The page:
Transcript for Renee Zellweger 'Happy' People Think She Looks Different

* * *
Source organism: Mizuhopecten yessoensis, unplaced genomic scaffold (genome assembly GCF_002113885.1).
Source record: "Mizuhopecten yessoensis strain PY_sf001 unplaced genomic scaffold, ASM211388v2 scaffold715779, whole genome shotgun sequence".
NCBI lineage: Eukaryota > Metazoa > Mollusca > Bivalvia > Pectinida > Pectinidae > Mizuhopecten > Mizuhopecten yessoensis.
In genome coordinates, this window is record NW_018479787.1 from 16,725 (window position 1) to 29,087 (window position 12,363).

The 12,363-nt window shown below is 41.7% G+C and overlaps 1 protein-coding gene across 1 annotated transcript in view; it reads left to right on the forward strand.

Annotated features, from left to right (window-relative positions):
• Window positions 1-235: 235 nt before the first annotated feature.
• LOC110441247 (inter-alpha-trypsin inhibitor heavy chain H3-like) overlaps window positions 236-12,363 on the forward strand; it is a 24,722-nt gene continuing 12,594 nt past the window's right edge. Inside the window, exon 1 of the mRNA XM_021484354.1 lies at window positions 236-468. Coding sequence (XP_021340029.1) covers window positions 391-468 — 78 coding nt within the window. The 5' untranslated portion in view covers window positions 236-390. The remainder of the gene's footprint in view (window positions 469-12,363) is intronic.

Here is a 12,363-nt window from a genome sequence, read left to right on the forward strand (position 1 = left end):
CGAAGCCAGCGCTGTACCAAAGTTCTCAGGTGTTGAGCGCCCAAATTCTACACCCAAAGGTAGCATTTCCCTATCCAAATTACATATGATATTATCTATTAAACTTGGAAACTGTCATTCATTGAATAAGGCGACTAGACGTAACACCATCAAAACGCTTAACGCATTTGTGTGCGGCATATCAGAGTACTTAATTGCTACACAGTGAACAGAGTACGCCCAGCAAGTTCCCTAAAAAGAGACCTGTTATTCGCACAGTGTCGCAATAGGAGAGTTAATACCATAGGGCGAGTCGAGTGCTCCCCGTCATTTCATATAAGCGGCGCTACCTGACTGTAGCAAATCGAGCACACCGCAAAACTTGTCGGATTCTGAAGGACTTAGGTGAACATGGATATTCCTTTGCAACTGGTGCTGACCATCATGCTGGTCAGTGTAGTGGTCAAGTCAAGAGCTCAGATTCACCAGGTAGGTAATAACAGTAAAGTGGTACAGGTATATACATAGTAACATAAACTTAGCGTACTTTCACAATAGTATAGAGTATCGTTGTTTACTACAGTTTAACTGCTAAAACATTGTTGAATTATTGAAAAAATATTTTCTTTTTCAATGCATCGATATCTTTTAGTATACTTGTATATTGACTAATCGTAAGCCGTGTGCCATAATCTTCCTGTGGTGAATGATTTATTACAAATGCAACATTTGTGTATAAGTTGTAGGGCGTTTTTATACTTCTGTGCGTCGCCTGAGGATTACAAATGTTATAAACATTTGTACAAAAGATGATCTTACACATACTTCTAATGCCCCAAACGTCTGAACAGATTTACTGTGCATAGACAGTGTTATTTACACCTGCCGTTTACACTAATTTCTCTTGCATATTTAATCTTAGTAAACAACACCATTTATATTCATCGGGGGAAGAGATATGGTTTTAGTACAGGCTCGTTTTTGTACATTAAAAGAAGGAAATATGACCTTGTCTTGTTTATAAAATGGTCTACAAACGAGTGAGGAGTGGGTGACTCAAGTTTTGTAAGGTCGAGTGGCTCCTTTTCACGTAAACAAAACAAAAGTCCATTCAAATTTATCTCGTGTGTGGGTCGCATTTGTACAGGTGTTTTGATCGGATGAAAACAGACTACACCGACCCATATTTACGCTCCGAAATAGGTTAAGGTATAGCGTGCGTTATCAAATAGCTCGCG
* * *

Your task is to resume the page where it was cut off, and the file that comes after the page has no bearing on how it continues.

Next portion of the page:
Did she or didn't she? It's a common question Hollywood stars face along the red carpet, where plastic surgery and speculation about who has done what to their face is rampant. The latest case in point, Renee zellweger, who stopped everyone in their tracks at a benefit this week and came under scrutiny for her altered appearance. Has the quest for perfection gone too far? Here's ABC's Neal Karlinsky. Reporter: When Renee zellweger posed for the paparazzi the other night, heads turned and mouths dropped. The star of "Bridget Jones diary," known for her full cheeks and distinct eyes didn't quite seem to be herself. As in, she looked physically different. Twitter went wild and tabloid headlines online asked, what has Renee zellweger done to her face? On TV, the ladies of "The talk" dug in. I think she's just had the fatty lids removed and I think she looks quite fabulous. However -- at 45, we are used to seeing Renee look a certain way. Reporter: But was it unnatural enhancement or just plain aging? Last night, Renee said, quote, "Perhaps I look different. Who doesn't as they get older? But I am different. I'm happy." For some, the criticism was unfair. At 45, of course she would look different than she did almost 20 years ago in "Jerry Maguire." You had me at hello. Yes, she look drastically different, but you can't blame her for trying to fight the time. Trying to fight age. Reporter: She made no reference to the enhancement rumors, though she did say she is healthy and that her friends say she looks peaceful. Renee said, quote, "For a long time I wasn't doing such a good job with that. I took on a schedule that's not realistically sustainable and didn't allow for taking care of myself. I was aware of the chaos, and finally chose different things." This is really all about the pressure of Hollywood, to stay beautiful. Because when you're beautiful, you're relevant, you get jobs, you get attention. And it's something that all act tregss go through and that trickles down to us regular women, as well. Reporter: Renee aside, many women in Hollywood have admitted trying to reverse the affects of aging and some have regretted it. Courteney cox told "In style" she went overboard with botox in the past and felt trapped in her own skin. Cameron Diaz said she tried botox, too, but told "E.T." Earlier this year she didn't like it. I tried it before, where it's like that little tiny touch of something. It changed my face in such a weird way that I was like, no, I don't -- I don't want to, like, I would rather see myself. I would rather see my face, aging, than a face that doesn't belong to me at all. It would be great to grow old gracefully. If you can have a little help, why not utilize it? Why pick the woman apart for doing what every woman in Hollywood feels they have to do? Reporter: Some women will do just about everything to stop the clock. Women like Janice dick Kinson who I interviewed four years ago. Surgery is good for you. It works for you. Brow lift, yes, I've had my brow lifted. Yes, I had collagen put in. Box toe, plenty. Reporter: You love it. It has to be done. Reporter: Below the next? You want to talk about my breasts? Reporter: Whatever you got. After I had my son, the augmentation pumped up the volume for me. Reporter: But those breast implants were what brought her to the star of the E reality show "Botched." Filled with plastic surgery, allegedly gone wrong. I want to look like a virgin again. This is what happens when they get botched. Reporter:camerins spent more than $12 billion on plastic surgery last year. The doctor says the show captured what they see all the time in their practices. The often hidden but quietly whispered about mistakes. What does it say about society that this show exists right now? When there's plastic surgery, there's surgery. When there's surgery there are complications. Plus, sometimes great isn't good enough. They want perfect. And that pursuit of perfection can sometimes lead to major problems in plastic surgery. Reporter: According to the doctor, breast implants are the most popular, which, as it turns out, they are also the most commonly messed up. And in his experience, in need of fixing. I've seen the entire gamut from too large breast implants that are placed that erode their way through the skin, that when the patient opens their bra, you're looking straight at an implant that has worn a hole. Reporter: You worry that you're seeing so much of this, that people have a problem? I do worry about it. There's patients who have injected themselves with industrial-grade silicone that you see in warehouses. There are people who have gone across the border and had dangerous procedures done for a discount that absolutely turn into a nightmare. Reporter: Janice Dickinson is one of many women who went to the doctor for a tuneup. What bothers you most? My silicone breasts have been in there for about 30 years. Reporter: For her, it wasn't a case of something botched as neglected. The doctor says breast implants need to be replaced every 10 to 15 years. If she has aged, the focus has been on her face. So, any of the surgical procedures she's had on hers have been focused in the upper area. I think she was tired of the paparazzi catching her in photos where she had really bad breasts with lots of rippling and thin skin and it impaired her ability to get certain kinds of jobs. Reporter: She says for 30-year-old implants were having problems and she wanted the doctor to fix them. Though, she didn't seem to want to follow the instructions after surgery. What is that? The drains from my boobs. You took your drain out? Kill me. This is so dangerous, Janice. Oh, my god. Well, I'm sorry. So sue me. She was the most challenging patient I've ever had. Let's put it this way. If I never operate on Janice Dickinson again, that would be too soon. I had eight or nine covers. Reporter: Despite her multiple procedures, Dickinson insists she does not have a problem. Do you think you're addicted to plastic surgery? No. Reporter: You've done a lot. I've done just about as much as every actress and model out there. Reporter: I'm Neal Karlinsky for "Nightline" in Seattle. Up next, just in time for